By Robert Broens: During last week, problems in Spain have resurfaced again amidst a string of signs indicating that the Eurozone's fourth largest economy comes under pressure once again.
Record ECB Lending
George Orlwell coined the term doublethink in his classic book 1984. Doublethink is the power of holding two contradictory beliefs in one's mind simultaneously, and accepting both of them.
Have you listened to the conflicted beliefs coming from Spain lately?
It's time for another roundup on Spain. Every day is time for another roundup on Spain. Today's report is on bad loans, and complete foolishness at Bankia buying its own shares hoping to stabilize its price.
Spanish Bad-Loans Ratio Hits 8.37 Percent
The Wall Street Journal reports Spanish Bad-Loans Ratio Hits 17-Year High
The question on my mind today is "When will the Spanish banking system collapse?" Spain's exposure to Portuguese debt is one of many reasons a collapse in inevitable.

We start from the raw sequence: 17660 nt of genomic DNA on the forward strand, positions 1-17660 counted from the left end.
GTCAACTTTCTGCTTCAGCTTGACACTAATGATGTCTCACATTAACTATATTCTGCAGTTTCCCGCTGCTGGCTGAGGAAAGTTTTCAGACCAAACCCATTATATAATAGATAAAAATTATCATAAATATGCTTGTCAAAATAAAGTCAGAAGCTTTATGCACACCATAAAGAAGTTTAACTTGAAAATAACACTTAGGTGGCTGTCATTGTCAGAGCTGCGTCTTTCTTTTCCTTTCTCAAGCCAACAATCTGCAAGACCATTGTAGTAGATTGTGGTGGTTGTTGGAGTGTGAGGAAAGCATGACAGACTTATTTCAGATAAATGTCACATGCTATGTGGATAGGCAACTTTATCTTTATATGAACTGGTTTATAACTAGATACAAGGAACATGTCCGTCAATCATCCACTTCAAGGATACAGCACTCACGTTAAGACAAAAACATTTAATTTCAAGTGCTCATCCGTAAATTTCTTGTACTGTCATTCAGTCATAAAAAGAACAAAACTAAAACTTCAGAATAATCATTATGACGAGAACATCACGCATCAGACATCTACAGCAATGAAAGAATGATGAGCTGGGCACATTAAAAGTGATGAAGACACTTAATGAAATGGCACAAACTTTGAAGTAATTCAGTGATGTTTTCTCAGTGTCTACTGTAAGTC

The Spanish banking system passed a so-called "stress test" in 2012, but sovereign government bonds are are not included in the evaluation.
We saw how well that worked with Greece (over and over again), and with Cyprus as well. It was Cypriot exposure to Greek bonds that collapsed the Cypriot banking system.
Anyone who wants to get an inside look at both the European banking system and the politicians in charge of fixing it need to only look at Spain’s Bankia. Bankia was formed in December 2010 by merging seven totally bankrupt Spanish cajas (regional banks that were unregulated). The bank was heralded as a success story and an indication that European Governments could manage the risks in their banking systems.
The Spanish hit parade keep right on rolling. Courtesy of Google Translate, please consider a trio of articles forwarded by my friend Bran who lives in Spain.
Madrid Rejects Regional Budgets Representing 32.5% of GDP